Slashdot is powered by your submissions, so send in your scoop

 



Forgot your password?
typodupeerror
DEAL: For $25 - Add A Second Phone Number To Your Smartphone for life! Use promo code SLASHDOT25. Also, Slashdot's Facebook page has a chat bot now. Message it for stories and more. Check out the new SourceForge HTML5 internet speed test! ×

Comment Re:Digital Rights? (Score 1) 240

The rights of buyers

You're assuming someone buys something. They don't. They license rights to display content. That has been upheld in various courts around the world already.

Consumers have no rights enshrined in law what so ever when discussing media.

Comment Re:Digital Rights? (Score 1) 240

The Internet isn't what it used to be. It has been taken over and changed. Maybe should be called the commercialnet, or spynet or something of the sort.

The irony of your comment is that the Web has become dominated by ads and privacy intrusions in large part because people using it weren't willing to pay for stuff but still wanted the stuff. It turns out that people who make good stuff still have rent to pay, and that equivalent content and services don't always magically appear from within the community if no-one pays for them.

I'm sure that has nothing to do with a discussion about copyright, infringement, and alternative business models that become practical with DRM, though. Nope, no parallels there at all.

The thing is, when I was first on the net, everything was free because people created things that they wanted to share. Then others came to this place where people shared their creations, and said "Nice place you have here, but I don't want to share my stuff for free, so I need you to change it for me so it will suit my needs. Your software will need changes. Your hardware will need changes. You will lose rights. You will lose privacy. You will lose security, and we'll probably sue anyone who points out that we put you at risk. It is okay though, it is just the price you have to pay to accommodate us."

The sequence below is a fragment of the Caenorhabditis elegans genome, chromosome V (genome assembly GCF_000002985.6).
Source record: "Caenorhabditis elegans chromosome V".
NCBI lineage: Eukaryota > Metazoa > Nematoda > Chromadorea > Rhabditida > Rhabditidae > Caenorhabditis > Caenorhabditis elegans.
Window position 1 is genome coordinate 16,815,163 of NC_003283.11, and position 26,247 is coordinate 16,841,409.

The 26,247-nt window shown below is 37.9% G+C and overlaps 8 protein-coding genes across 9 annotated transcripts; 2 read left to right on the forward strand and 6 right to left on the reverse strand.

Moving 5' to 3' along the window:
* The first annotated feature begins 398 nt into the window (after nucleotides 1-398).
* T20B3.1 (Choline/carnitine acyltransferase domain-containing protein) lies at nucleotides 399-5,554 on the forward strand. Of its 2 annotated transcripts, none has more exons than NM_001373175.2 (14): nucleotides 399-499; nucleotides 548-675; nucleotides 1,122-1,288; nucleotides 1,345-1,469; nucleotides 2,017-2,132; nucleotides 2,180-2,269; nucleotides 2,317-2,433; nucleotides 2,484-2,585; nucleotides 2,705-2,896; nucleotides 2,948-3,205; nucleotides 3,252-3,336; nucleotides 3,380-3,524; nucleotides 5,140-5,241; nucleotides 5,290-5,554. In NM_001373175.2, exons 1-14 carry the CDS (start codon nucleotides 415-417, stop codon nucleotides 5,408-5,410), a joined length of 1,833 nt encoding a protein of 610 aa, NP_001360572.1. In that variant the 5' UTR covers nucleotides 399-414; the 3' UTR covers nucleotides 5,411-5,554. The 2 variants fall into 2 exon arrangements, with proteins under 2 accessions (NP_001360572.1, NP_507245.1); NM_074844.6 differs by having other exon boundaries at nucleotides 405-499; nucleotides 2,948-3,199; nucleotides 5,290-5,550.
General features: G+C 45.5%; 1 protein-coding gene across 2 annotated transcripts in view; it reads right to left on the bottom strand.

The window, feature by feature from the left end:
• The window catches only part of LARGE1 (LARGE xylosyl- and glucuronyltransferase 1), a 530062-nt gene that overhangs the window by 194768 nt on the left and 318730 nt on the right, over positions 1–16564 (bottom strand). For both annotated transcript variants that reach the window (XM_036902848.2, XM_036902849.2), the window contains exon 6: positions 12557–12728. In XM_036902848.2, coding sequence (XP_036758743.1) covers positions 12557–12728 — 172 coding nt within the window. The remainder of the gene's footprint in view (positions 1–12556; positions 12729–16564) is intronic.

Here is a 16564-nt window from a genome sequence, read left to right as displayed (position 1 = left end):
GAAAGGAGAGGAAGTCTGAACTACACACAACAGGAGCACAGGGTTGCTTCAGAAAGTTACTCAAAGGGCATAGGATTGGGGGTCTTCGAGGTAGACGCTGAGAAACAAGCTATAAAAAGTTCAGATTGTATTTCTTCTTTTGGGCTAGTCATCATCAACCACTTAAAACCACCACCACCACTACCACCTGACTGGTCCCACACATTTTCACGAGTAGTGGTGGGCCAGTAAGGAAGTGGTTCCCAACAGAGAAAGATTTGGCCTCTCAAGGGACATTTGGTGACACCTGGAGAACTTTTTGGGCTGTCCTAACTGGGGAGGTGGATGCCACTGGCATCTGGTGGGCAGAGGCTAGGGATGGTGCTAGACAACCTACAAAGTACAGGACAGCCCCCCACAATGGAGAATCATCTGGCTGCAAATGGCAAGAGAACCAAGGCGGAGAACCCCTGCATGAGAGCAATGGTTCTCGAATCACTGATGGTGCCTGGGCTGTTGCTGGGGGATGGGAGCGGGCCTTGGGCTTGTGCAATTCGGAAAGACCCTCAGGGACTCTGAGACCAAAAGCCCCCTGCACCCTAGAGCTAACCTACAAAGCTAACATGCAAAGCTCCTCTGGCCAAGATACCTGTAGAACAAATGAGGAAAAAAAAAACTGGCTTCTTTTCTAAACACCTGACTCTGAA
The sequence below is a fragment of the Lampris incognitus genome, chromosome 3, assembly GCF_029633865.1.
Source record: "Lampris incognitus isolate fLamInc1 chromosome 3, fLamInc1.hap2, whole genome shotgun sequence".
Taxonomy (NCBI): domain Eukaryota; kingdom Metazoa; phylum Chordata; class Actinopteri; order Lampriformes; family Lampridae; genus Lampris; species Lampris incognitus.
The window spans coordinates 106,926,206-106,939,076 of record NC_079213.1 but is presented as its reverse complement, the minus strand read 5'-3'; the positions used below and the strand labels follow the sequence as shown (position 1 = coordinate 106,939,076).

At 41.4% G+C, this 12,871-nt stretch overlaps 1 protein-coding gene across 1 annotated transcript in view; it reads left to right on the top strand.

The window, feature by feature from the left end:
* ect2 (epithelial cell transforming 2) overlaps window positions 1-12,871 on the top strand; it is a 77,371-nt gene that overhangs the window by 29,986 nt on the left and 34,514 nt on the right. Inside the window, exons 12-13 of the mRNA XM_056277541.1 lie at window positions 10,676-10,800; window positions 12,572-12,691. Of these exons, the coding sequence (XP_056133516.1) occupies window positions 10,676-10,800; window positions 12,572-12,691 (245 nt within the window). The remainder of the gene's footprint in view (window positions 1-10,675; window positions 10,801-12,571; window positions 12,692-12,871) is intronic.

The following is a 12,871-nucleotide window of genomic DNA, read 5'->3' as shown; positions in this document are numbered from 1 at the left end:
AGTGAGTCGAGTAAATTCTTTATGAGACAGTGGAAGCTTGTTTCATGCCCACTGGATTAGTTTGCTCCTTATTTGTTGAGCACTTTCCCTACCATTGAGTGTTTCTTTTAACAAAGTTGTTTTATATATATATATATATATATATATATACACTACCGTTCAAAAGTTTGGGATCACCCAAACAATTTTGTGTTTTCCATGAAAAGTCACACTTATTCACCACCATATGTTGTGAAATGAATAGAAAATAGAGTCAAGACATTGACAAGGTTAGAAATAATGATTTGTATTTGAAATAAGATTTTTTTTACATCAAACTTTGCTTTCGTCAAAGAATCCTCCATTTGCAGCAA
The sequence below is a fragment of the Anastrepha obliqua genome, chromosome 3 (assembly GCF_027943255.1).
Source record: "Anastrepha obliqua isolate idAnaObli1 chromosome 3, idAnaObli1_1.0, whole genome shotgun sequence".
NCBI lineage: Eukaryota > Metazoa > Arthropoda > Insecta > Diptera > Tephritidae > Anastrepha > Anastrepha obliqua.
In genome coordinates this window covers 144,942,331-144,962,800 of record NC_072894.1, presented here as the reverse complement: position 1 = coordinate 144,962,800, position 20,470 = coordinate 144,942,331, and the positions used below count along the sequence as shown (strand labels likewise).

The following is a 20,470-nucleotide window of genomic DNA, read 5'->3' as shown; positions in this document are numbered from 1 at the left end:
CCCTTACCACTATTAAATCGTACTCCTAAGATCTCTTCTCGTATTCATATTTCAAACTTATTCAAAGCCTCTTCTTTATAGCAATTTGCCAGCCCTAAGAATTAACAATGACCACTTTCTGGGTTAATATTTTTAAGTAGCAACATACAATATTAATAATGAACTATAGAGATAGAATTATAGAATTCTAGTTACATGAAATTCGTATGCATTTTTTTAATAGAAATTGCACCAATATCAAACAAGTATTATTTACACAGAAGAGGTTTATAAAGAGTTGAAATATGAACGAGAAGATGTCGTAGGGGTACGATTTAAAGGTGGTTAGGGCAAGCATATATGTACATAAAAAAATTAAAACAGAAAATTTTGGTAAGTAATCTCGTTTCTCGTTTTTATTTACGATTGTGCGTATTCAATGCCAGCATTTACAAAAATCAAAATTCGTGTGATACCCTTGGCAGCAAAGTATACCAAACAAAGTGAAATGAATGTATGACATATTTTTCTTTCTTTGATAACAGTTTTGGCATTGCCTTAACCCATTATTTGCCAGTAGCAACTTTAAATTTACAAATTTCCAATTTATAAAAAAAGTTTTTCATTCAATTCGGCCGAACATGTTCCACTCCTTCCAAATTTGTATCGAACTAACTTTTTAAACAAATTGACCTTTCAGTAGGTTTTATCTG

If it was your house, you'd slam the door in their face.

Comment Re:Digital Rights? (Score 1) 240

Content makers have no right to take over my computer.

No they don't, but they will. Even the hardware has been going that way. I hate the thought of the wasted silicon. It Is like buying a truck and finding out that big content that you aren't even going to use will take up one seat and 200 horsepower, and some space in the back too.

PS I tried to look up horsepower for trucks, and chose two that sounded like they could tell me, but they both just wanted to sell me trucks. Wanted my zip code. I don't have one.

Comment Re:Digital Rights? (Score 5, Insightful) 240

Don't be such a drama queen, the freedoms you speak of don't come from violating copyrights nor is EME a tool for censorship.

Don't be so naive. A car isn't a getaway tool, a gun isn't a murder tool. If it can be used or abused, it will be. This won't be the end, merely the beginning. It will creep and grow.

The Internet isn't what it used to be. It has been taken over and changed. Maybe should be called the commercialnet, or spynet or something of the sort. Do a search for stuff these days and more often than not I get sites trying to sell me stuff. Just yesterday I was searching for a how to on taking my laptop apart to clean the fans, and most links were for buying fans. I found what I needed, but it was way down the list.

The net wasn't created for online sales, yet it must be rebuilt at everyone's expense, so a few rich may ensure profit.

It was good while it lasted.

Comment Software patents (Score 1) 338

search through a massive database of code snippets

Does it also search through a database of software patents to make sure that it doesn't infringe?

A better use of the AI in today's world would be to review all existing software patents, then generate as many non-patented concepts as possible and file for software patents on them.

Comment Re:White Leftists Whine, China Creates Superhumans (Score 1) 159

My concern with giving advantages is exasperating the resource divide between the rich and poor by adding a capability divide, such that the rich get enhancements that help them get more rich whilst the poor pool up dysfunction and mediocracy.

I suspect at first it will only be available to the rich, but later it will become mandatory for the poor. They will be edited to be more docile, compliant, submissive, obedient.